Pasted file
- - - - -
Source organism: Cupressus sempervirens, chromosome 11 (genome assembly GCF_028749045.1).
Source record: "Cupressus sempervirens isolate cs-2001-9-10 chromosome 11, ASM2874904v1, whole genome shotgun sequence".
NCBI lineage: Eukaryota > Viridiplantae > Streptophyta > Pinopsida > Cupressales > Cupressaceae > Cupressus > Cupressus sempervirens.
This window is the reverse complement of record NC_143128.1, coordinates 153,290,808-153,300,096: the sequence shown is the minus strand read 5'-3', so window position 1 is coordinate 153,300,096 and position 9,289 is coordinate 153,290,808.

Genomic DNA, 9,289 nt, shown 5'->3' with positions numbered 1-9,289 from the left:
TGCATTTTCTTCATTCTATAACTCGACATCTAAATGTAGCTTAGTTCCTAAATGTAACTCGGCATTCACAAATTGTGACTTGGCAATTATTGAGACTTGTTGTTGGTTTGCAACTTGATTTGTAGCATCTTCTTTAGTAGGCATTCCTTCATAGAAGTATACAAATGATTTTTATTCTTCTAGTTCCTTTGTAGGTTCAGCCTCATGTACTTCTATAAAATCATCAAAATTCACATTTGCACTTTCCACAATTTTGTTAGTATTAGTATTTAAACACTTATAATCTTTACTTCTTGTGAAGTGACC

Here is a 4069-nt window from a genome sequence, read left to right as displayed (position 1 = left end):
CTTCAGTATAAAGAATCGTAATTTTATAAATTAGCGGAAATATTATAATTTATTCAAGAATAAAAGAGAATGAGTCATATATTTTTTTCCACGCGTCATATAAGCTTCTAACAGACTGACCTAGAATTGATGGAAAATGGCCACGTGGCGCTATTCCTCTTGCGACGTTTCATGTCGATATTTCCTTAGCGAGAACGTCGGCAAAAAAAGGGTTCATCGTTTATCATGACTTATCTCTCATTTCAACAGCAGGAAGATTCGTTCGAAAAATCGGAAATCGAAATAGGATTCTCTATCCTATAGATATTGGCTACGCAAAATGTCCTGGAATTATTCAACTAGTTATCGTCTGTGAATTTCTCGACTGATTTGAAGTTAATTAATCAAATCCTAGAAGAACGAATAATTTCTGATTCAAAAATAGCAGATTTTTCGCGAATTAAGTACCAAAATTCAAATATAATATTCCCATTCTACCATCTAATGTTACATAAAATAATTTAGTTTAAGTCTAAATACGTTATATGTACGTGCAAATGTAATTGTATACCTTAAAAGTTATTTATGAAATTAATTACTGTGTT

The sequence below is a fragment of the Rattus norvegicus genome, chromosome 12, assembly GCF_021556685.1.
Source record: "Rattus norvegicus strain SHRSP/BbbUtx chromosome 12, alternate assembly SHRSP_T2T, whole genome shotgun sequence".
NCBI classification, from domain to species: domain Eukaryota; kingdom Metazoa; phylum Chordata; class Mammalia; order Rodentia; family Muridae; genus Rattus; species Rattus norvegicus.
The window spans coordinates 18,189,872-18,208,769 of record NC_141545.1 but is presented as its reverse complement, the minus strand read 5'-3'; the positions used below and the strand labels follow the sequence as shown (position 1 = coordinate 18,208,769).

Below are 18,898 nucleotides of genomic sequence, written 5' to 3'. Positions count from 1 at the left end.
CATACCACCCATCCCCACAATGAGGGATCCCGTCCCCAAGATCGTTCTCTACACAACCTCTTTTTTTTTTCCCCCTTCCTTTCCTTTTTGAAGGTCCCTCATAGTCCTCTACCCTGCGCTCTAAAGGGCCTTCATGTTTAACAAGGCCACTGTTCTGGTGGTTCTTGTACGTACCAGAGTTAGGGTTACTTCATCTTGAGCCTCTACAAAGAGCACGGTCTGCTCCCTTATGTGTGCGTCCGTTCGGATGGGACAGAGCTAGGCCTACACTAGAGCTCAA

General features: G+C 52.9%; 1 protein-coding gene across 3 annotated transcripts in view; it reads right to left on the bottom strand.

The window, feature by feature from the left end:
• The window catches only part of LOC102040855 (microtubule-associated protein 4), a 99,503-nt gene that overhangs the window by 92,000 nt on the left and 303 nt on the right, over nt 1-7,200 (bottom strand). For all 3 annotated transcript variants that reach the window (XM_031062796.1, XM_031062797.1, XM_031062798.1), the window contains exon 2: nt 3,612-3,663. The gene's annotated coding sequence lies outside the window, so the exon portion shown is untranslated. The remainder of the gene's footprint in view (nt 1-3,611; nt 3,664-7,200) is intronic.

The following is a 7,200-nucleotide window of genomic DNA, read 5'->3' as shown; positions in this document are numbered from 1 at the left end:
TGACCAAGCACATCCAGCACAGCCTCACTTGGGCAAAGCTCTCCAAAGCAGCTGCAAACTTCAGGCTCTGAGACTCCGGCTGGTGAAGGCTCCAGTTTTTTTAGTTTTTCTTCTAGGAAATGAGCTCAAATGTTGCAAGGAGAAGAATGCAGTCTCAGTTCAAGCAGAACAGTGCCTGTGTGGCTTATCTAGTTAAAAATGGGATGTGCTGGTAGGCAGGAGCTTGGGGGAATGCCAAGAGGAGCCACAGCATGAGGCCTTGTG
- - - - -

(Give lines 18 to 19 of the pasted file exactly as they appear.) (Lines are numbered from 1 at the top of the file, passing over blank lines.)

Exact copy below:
The following is a 7,200-nucleotide window of genomic DNA, read 5'->3' as shown; positions in this document are numbered from 1 at the left end:
TGACCAAGCACATCCAGCACAGCCTCACTTGGGCAAAGCTCTCCAAAGCAGCTGCAAACTTCAGGCTCTGAGACTCCGGCTGGTGAAGGCTCCAGTTTTTTTAGTTTTTCTTCTAGGAAATGAGCTCAAATGTTGCAAGGAGAAGAATGCAGTCTCAGTTCAAGCAGAACAGTGCCTGTGTGGCTTATCTAGTTAAAAATGGGATGTGCTGGTAGGCAGGAGCTTGGGGGAATGCCAAGAGGAGCCACAGCATGAGGCCTTGTG